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Uninstalling SSMS on Server Breaks SQL Powershell

I reviewed my daily report and saw that some jobs failed on six instances overnight, the common factor being that they all used Powershell. None of them had failed recently or been changed recently, and the same code executed fine on many other instances in the same time frame.  Here is the error message:

A job step received an error at line 1 in a PowerShell script. The corresponding line is ‘import-module SQLPS  -DisableNameChecking’. Correct the script and reschedule the job. The error information returned by PowerShell is: ‘File C:\Program Files (x86)\Microsoft SQL Server\110\Tools\PowerShell\Modules\SQLPS\Sqlps.ps1 cannot be loaded because the execution of scripts is disabled on this system. Please see “get-help about_signing” for more details.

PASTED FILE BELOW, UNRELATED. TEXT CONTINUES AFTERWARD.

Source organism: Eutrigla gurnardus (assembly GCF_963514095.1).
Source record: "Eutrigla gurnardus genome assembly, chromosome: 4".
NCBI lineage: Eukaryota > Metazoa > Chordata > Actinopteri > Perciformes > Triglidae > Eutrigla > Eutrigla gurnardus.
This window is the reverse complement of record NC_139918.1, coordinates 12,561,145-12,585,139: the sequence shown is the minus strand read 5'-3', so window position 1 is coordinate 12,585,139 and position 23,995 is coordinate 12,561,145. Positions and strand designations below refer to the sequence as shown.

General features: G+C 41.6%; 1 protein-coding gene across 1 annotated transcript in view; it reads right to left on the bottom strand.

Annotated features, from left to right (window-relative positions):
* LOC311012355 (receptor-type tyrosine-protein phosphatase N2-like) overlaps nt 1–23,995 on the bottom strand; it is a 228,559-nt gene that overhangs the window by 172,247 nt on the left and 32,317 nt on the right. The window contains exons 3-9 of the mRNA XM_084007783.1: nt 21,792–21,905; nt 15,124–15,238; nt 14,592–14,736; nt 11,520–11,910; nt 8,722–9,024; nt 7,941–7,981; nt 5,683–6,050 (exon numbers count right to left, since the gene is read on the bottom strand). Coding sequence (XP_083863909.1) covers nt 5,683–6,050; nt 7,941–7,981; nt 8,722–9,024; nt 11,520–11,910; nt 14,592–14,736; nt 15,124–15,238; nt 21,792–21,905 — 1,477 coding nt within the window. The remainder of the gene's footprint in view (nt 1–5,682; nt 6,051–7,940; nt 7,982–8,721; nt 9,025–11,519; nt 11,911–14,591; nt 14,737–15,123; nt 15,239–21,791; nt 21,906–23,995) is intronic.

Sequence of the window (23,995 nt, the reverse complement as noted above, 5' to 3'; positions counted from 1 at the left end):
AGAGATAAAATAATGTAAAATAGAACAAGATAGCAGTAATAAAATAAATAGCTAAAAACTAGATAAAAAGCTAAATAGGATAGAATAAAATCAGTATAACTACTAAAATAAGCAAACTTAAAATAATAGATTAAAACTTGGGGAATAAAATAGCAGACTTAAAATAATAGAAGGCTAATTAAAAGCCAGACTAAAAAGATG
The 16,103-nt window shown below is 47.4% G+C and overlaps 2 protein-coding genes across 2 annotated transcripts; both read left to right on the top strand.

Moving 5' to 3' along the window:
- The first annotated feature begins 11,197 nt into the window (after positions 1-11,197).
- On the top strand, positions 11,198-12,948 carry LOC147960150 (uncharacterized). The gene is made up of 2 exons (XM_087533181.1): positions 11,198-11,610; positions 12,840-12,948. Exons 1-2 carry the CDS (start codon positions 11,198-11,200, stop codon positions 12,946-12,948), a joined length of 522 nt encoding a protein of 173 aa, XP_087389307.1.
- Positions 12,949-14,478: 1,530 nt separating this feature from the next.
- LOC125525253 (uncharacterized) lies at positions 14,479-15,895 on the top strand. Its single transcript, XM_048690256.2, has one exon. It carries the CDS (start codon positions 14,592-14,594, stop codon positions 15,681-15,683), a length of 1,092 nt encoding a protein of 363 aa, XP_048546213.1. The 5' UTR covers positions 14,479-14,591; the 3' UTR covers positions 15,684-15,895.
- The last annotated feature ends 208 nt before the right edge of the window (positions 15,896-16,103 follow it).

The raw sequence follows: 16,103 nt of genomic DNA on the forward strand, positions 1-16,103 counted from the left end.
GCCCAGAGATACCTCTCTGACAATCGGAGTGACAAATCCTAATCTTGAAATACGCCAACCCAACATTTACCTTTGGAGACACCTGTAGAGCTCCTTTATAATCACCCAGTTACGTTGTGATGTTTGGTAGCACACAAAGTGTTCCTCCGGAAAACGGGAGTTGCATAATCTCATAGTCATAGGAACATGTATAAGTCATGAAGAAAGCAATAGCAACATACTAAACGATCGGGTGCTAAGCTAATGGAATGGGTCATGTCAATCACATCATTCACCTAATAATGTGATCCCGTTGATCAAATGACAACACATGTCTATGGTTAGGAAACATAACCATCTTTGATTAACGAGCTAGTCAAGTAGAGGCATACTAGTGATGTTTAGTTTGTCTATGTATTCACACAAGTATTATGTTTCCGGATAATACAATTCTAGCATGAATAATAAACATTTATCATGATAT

As you’ll see, it’s an error message that gives you clues, though it seems more obvious in hindsight!

What changed? We started digging and soon correlated it to what seemed like a minor change, the ops team removing SSMS from six instances to align with the standard configuration used elsewhere . We changed the execution policy on the instance, confirmed it was changed, tried the job again. Failed. Restarted the agent, failed. Finally it dawned that it was SQLPS failing, which is almost but not quite the same as Powershell, especially when it comes to the location of the execution policy. It turns out the the policy for SQLPS is stored here:

HKEY_LOCAL_MACHINE\SOFTWARE\Microsoft\PowerShell\1\ShellIds\Microsoft.SqlServer.Management.PowerShell.sqlps110\ExecutionPolicy=Unrestricted (or whatever policy you want)

We made the change and the job ran, no Agent restart needed.

It looks like the uninstall of the tools removes the key. Presumably putting the tools back would have fixed it but it would have been overkill.


I'm Andy Warren, currently a SQL Server trainer with End to End Training. Over the past few years I've been a developer, DBA, and IT Director. I was one of the original founders of SQLServerCentral.com and helped grow that community from zero to about 300k members before deciding to move on to other ventures.


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